“You will do no such thing, Guada!” Dong’s tone shifted dramatically, from concerned to threatening.
“Why? What will you do, oh peaceful faction?”
“You don’t want to know. None of you—” Dong looked at the faces of the people surrounding them. “None of you wants to know.”
“What if we want to?”
“Don’t test me, Guada. Don’t test any of us. We’ve been kind enough to protect this commune, let’s keep it that way. And for those who are thinking of heading to town, don’t be stupid. Don’t be a hero. We don’t want to bring another lifeless body here, do we? So just keep on doing your part for us and your commune and we will do our part. We’ll take care of this to the best of our ability.”
Guada, staring on the wooden floors of her house, paused and took a deep sigh. She then shifted her view on Karl Michael’s half-empty and cold coffee.
“Would you like me to get you a warm one?”
“No. This is fine. So what happened next? Did any of you attempt to inform the police or anyone, well, at least from the closest town?”
“No. Everyone’s terrified to leave Atsuete. They are not really afraid of the bandits the peaceful faction speaks of, rather they are afraid of a kind of uncertainty that could kill them. Whether it’s the bandits or the peaceful faction, it doesn’t matter who. What matters is to encounter neither so to avoid death.
“What about you?”
“I would have had done what was needed to be if I had the physical strength. The thing is, I wouldn’t last thirty-minutes traversing. So long story short, several of our young men buried the bodies of the guests near the river closest to Atsuete. After this, our people became more compliant than ever. And the deaths stopped.”
“I see.” Karl Michael said. He paused to look at the customized bookshelf in Guada’s living room. Moving his eyes every which way, he inspected the title of the books voraciously: Orwell’s 1984, Dostoyevsky’s Crime and Punishment, Camus’s The Plague, Murakami’s 1Q84, Huxley’s Brave New World. There were also nonfiction books on horticulture, social science, philosophy, economics, and biology. Karl Michael then noticed that Guada had a large collection of books in architecture and interior design. And so he asked, “Are you an architect, Guada?”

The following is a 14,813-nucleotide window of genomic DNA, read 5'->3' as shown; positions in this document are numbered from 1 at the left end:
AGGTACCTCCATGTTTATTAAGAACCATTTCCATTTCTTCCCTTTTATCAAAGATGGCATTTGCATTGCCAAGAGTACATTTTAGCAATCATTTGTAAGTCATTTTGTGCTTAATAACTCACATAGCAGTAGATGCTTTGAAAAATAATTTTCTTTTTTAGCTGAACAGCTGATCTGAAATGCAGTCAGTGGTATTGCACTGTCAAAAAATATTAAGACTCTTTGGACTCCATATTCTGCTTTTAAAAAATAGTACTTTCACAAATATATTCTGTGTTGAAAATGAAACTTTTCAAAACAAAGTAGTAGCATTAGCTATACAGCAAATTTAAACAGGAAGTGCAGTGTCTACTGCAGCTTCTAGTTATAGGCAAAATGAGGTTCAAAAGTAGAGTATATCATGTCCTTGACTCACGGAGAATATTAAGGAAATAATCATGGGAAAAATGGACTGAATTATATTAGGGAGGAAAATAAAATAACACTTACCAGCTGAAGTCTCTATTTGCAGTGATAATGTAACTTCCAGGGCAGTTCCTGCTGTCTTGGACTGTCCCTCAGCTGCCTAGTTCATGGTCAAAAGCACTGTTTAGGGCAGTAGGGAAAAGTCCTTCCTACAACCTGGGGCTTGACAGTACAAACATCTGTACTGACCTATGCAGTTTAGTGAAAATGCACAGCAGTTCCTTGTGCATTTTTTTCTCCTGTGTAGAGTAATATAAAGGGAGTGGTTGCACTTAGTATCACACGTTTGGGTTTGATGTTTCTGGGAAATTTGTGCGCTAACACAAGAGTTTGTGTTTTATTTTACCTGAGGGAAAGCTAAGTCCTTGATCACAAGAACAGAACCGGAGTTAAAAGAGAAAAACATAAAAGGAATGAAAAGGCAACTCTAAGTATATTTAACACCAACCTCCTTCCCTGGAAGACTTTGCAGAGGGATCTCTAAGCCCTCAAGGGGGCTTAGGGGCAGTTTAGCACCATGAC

“You’re not the first person to ask that.”
“Yeah. And no. I’m not an architect. My husband was.”
“When did he pass away?”
“Five years before the peaceful faction found this place. Cardiac arrest. It was all too sudden. Like a crack of lightning.”
“Well, death sure loves surprising us.”
“Indeed. That’s what death is good at—perpetrating surprises.” and then Guada flashed a defeated smile. Karl Michael did not know how to begin responding to this so he paused for a little while letting the air of that moment pass before changing the topic.
“So, an architect. That explains the style of the house. By the way, how did he manage to bring these books here?”
“He’s from this village. He asked the help of friends and relatives. That was a tiring day for all of us, and just thinking of the details makes me pant. We were in our forties during that time.”
“I see. So your husband was an architect, and you were—”
“A teacher of literature and philosophy from a small polytechnic college.”